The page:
It is a commonplace of ethnography that early, 'primitive' art forms were meant to tempt towards domesticity, towards familiarity, the animal presences in the great dark of the outside world. Cave paintings are talismanic and propitiatory rites performed to make of the encounter with the teeming strangeness and menace of organic presences a source of mutual recognition and of benefit. The marvels of penetrative mimesis on the bison-walls at Lascaux are solicitations: they would draw the opaque and brute force of the 'thereness' of the non-human into the luminous ambush of representation and understanding. (1989: 138-9).
Art enchants. Through magical mimesis, representational power is attained over the otherness of that which is portrayed - a sort of outspiriting the spirits (Taussig 1993: 13). A magical summons, as Steiner says. In other words, human art forms take on the very spiritual qualities that they would familiarise. Making non-human presences familiar, not only makes strangeness stranger, but also involves an estrangement of the human condition. Good art, Steiner would say, reminds us, through a communciation with otherness, that we are strangers to ourselves (1989: 139 -140).
In ‘The Fetishist' the other represented by the panties is not a bison, but a human: the mimetic magic or spiritualisation of the panties makes possible the relation between Antoinette and horseman. This suggests that the relation between humans in this story is of the same order as that between humans and non-human presences in Steiner's account. And that is truly strange. Magical falls put us in touch with forces of attraction beyond our self and beyond the human.
Serres compared processes of thinking to St Paul’s fall. Returning now to questions about knowledge and thinking, I want to consider the significance for these of rapturous experiences of memory, or what Proust called involuntary memories.
But it is sometimes just at the moment when we think that everything is lost that the intimation arrives which may save us; one has knocked at all the doors which lead nowhere, and then one stumbles without knowing it on the only door through which one can enter … and it opens of its own accord.… I had entered the Guermantes mansion and in my absent-minded state I had failed to see a car which was coming towards me; the chauffeur gave a shout and I just had time to step out of the way, but as I moved sharply backward I tripped against the uneven paving-stones in front of the coach-house. And at that moment when, recovering my balance, I put my foot on a stone which was slightly lower than its neighbour, all my discouragement vanished and in its place was that same happiness which at various epochs of my life had been given to me by the sight of trees which I thought that I recognised in the course of a drive near Balbec, by the sight of the twin steeples of Martinville, by the flavour of a madeleine dipped in tea (Proust 1983: 898-9)
Proust draws our attention to the importance of stumbling, upon an idea, to the answer, just as I stumbled upon the Caravaggio, thus setting this piece in motion. ‘Without knowing it’, in a state of receptive passivity and primal non-knowing, one stumbles, stumbles on a door which ‘opens of its own accord’, in a rapturous opening to a world of possibilities. Ordinary experiences of intuition and inspiration are linked, here, to rapture.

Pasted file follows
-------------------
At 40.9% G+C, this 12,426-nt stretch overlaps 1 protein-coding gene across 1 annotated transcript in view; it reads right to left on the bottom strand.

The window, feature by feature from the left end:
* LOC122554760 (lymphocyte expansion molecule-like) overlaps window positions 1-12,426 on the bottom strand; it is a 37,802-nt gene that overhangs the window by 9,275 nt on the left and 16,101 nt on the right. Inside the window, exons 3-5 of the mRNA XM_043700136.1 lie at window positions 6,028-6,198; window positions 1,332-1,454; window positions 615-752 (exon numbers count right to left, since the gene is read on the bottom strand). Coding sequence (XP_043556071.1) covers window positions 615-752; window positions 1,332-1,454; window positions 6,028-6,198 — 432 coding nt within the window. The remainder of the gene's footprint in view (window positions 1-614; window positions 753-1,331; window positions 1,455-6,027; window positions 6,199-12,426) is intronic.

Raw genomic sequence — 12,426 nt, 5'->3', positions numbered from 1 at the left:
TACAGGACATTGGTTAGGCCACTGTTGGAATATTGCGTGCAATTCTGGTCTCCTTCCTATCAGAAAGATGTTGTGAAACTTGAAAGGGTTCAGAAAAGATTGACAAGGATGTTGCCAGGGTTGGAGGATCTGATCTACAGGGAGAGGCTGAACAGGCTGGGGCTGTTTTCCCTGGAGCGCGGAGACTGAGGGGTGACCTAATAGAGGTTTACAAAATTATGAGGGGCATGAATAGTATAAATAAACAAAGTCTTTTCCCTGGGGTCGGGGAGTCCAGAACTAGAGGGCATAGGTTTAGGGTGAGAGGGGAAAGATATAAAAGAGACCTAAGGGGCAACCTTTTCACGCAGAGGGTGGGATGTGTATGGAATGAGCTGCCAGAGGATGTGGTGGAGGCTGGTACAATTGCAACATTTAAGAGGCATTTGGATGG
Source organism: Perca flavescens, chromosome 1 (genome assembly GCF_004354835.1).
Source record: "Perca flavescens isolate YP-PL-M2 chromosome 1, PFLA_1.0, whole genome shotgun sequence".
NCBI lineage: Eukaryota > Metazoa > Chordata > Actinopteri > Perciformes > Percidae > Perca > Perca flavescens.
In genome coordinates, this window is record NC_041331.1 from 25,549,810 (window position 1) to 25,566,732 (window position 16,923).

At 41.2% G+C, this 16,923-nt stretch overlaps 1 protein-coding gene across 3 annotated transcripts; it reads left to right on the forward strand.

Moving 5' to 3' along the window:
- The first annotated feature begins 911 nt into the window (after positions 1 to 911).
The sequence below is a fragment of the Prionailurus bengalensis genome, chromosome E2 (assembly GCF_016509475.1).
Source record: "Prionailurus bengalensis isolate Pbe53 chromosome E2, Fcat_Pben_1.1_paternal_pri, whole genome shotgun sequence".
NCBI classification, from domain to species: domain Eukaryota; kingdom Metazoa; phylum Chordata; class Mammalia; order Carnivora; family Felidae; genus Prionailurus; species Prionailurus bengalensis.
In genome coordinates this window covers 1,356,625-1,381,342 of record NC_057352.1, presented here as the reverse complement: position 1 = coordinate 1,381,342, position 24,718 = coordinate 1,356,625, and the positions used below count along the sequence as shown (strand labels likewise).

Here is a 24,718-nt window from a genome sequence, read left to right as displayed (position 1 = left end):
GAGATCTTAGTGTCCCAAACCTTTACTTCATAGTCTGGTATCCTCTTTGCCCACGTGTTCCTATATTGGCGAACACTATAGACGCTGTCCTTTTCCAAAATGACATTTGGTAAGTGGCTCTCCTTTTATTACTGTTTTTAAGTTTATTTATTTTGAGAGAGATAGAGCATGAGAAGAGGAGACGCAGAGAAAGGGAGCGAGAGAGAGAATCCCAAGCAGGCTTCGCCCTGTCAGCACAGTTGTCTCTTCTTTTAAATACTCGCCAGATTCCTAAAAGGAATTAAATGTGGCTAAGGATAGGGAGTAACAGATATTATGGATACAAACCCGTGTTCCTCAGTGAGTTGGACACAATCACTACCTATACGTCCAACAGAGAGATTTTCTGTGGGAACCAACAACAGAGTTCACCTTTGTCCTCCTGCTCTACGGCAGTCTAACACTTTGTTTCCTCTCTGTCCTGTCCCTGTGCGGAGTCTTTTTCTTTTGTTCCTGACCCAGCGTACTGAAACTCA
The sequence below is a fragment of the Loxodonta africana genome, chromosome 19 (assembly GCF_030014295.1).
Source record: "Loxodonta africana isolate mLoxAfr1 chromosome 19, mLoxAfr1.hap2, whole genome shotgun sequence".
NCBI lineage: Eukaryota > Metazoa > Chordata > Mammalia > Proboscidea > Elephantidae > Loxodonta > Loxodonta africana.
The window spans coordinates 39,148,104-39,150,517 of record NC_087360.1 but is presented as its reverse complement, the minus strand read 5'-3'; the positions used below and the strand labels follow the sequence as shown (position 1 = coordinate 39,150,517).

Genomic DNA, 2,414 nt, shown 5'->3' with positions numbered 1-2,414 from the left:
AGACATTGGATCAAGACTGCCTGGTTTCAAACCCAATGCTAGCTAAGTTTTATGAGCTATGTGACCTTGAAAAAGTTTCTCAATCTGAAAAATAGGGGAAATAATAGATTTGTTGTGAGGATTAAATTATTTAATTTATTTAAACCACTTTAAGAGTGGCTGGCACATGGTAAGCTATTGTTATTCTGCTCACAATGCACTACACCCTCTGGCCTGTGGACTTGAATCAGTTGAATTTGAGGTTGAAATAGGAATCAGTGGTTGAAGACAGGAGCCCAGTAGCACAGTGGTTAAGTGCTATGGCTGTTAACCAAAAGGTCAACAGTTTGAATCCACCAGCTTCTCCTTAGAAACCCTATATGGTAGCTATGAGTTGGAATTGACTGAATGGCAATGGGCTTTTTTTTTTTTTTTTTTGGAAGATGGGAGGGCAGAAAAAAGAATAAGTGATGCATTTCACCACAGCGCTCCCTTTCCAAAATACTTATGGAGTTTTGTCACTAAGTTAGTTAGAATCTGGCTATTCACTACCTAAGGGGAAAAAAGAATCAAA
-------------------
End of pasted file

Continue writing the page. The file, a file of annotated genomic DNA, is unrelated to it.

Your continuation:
Stumbling, upon a door, upon cobblestones: a moment of suspension, like that between breaths, in which we can feel the tension of rising and falling. ‘And at that moment when recovering my balance, I put my foot on a stone which was slightly lower … all my discouragement vanished ’. Where we expect a rise in this sentence we get a fall and where we expect a fall, a rise. Echoing the doubleness in the fall of Caravaggio’s St Paul, here is another instance of an in-between state of falling.
The stumbling on the cobblestones is one of the most striking images of the rapturous passivity of involuntary memory – the involuntary quality of this memory in contrast with the intellectual willing of voluntary memory. One is taken, fortuitously, by an other. And the elements of the physical world which prompt these fugitive moments of salvation might be described as fetishes.
The most famous of these fetishes is the first, the madeleine, and as Samuel Beckett puts it: ‘the whole of Proust's world comes out of … the shallow well of a cup's inscrutable banality’. Stumbling on the uneven cobbles comes at the end of the work; it is the first in a series of 'visitations' that follow each other in quick succession, forming 'a single annunciation' (Beckett 1965: 35-38). It is an experience that is quite explicitly about the reawakening-awakening of creativity. The narrator has had a crisis of inspiration:
The sun was shining on a row of trees that followed the railway line, flooding the upper halves of their trunks with light. ‘Trees,’ I thought, ‘you no longer have anything to say to me. My heart has grown cold and no longer hears you’ (Proust 1983: 886)
Since 'the famous work' was now not about to begin, he might as well be frivolous and go to the Guermantes afternoon party. Thus it is that, on approaching the Guermantes house, in an absent-minded state, he stumbles. And in a moment, anxiety and intellectual doubts vanish, and he is swept away with happiness, 'as if by magic' (1983: 887-899).